Judith White grew up in the north of England when it still ran on coal. Her new memoir has her mother Joan at its centre.
My mother Joan was 22 years old and full of hope when this photograph was taken in 1938. She had just graduated with honours from Oxford – an outstanding achievement for the daughter of a Yorkshire railwayman traumatised by four years in the trenches of World War One.
Born 105 years ago, she had an enduring first memory from when she was two. The door was flung open one winter’s night, as she sat in her little tin bath on the kitchen floor, to reveal the figure of her father Willie, straight off the train from Flanders. Her next memory was sheltering her little brother from the sight of him, razor in hand, threatening to cut his own throat because, with unemployment rife, he had nothing to give his children for Christmas but a single orange.
Leeds, like all the north of England, ran on coal in those days, and on the labour of a working class that was always made to bear the terrible brunt of economic downturn. For all their hard work, the family was plunged into poverty more than once. Public education, together with the heroic efforts of her mother Minnie, gave Joan a way forward. She studied, gaining a scholarship to Oxford University, and in 1935 entered the women’s college Lady Margaret Hall to read French. She was the only student in her year who had to send money home from her grant to help pay her parents’ electricity bill.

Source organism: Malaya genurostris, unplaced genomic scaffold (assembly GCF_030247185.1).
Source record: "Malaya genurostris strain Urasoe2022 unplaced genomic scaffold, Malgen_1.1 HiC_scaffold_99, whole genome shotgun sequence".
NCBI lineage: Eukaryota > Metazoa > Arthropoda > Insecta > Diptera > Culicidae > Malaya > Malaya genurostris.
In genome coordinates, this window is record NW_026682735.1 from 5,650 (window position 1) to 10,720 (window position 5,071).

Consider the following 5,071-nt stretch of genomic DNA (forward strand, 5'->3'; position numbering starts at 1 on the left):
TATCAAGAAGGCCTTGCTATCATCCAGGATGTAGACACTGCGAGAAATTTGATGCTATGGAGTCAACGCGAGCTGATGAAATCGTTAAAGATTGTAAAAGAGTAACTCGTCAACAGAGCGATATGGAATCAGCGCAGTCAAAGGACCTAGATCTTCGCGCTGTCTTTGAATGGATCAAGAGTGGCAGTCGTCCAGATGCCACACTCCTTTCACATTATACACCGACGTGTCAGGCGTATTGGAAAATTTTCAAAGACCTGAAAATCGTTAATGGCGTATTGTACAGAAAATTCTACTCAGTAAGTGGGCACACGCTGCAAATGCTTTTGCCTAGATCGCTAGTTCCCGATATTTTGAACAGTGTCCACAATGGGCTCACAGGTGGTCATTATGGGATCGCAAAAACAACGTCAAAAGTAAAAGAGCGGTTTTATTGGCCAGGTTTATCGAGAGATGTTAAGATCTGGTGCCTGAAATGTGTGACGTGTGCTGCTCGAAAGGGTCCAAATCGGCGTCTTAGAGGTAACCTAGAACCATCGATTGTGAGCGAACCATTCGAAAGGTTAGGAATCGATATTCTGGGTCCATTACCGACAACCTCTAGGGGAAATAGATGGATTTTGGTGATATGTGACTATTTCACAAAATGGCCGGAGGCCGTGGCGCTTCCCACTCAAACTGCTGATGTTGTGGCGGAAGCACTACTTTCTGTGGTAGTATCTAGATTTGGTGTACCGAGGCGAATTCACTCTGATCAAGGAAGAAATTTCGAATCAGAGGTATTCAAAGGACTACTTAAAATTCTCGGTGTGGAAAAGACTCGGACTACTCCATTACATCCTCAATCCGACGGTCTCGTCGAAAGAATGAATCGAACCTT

In need of a job in the long vacation, but determined to improve her language skills, she became one of Europe’s first au pairs, working for a family in the mountains of eastern France. There she met two lively young men – cousins, with homes in both Paris and the country. François, the younger, asked her to marry him. In 1939 she helped his father close up the family’s provincial house, then caught one of the last boat trains out before Britain declared war.
But in the course of the war François joined the collaborationist Vichy regime, and on the eve of their planned wedding sent her a telegram to say that the marriage was off. His cousin Pierre had a very different war. He was captured by the Gestapo while helping a Jewish woman escape the occupying authorities, and died in Bergen-Belsen concentration camp shortly before its liberation. His young widow Suzanne remained my mother’s lifelong friend.
After the war Joan married my father Donald White, a kind and upstanding Manchester man, and left her teaching career to bring up her two daughters. She gave us an appetite for constant reading, and encouraged us to find our way in the world, wherever it might lead us.
She died in 2012 at the age of 95, some years after her three younger siblings. I am still getting to know her.
My mother is at the centre of my memoir, along with all the other extraordinary characters who peopled my childhood, and who suffered under the rule of the empire built on coal.
Children of Coal is out now and available from local bookshops, Amazon, Kobo, Booktopia and Target.